Letting Go: An interview with Robin de Puy


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In May 2015, Dutch photographer Robin de Puy set out to create a new body of personal work on the open roads of America. Travelling alone on a Harley Davidson, de Puy clocked over 10,000 kilometres; going through countless towns and cities in the American Midwest, she put everyday people, unaccustomed to the spotlight, in front of her camera. In this interview, she talks about the ‘urge’ of wanting to photograph somebody, what makes a good portrait, and how it’s not a bad thing to let your guard down.

The American Road Trip has been done by a lot of artists and photographers. Why did you choose to drive through America, and not through Europe, for example?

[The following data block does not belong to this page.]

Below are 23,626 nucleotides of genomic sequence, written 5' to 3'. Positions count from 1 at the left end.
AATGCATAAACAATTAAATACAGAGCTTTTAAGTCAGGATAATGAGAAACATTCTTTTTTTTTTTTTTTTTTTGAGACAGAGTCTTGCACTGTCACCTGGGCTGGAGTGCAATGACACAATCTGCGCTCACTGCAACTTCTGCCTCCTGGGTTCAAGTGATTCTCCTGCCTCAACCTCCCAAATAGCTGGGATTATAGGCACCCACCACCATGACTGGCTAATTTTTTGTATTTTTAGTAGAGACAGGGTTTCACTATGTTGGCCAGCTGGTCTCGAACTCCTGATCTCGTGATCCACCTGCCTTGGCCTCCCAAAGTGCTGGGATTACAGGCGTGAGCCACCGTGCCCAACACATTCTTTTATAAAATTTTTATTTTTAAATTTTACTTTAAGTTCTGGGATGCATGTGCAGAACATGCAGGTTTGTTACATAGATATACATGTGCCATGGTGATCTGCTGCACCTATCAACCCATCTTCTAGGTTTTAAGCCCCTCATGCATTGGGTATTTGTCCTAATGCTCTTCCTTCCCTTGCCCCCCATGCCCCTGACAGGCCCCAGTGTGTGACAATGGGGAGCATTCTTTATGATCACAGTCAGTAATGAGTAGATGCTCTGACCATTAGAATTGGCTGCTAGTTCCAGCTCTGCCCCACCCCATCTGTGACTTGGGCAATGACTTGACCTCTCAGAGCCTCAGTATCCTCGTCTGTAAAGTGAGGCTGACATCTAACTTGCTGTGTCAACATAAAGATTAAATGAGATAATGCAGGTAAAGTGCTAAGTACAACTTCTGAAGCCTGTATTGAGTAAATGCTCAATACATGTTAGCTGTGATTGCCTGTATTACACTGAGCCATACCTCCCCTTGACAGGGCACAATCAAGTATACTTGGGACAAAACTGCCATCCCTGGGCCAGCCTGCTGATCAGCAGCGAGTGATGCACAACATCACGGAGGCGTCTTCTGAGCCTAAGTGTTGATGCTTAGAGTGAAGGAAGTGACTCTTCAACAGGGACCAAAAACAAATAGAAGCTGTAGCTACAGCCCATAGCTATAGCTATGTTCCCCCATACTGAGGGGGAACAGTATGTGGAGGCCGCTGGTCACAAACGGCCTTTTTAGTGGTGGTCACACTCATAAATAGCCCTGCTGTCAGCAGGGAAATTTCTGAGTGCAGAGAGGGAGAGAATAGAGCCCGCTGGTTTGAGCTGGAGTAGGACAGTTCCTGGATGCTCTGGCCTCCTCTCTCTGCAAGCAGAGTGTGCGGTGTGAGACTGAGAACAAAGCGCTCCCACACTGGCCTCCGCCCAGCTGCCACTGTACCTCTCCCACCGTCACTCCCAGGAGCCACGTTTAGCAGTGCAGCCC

I felt that America was the best place to do this kind of trip for the first time, because it’s far enough that I can’t just be back home in a few hours, but it’s not completely unknown to me. I’m also fascinated by countries in Asia and Africa, but to me that seemed as too big of a leap to make - especially as a woman that was travelling alone. I knew that, in the beginning, it would be really difficult for me to actually go out and photograph, and I didn’t want to make it easy to give up and return back home with nothing. So, in a way, it was kind of like I gave myself a challenge, as well as an extra push to go and do something.

Was there something that you felt was missing from the genre?

I didn’t go there to photograph ‘The Americans’ – if that were the case I could have made a book twice the size of the one that I’ve got right now - plus I don’t feel like I would have a lot to add to what’s already out there. When I first arrived, I photographed a lot of people at gas stations, but when I looked at the portraits, I knew immediately that that wasn’t what I wanted to make. I didn’t feel like I should approach this trip in a solely documentary style way, or in the style that a lot of people in that genre tend to photograph.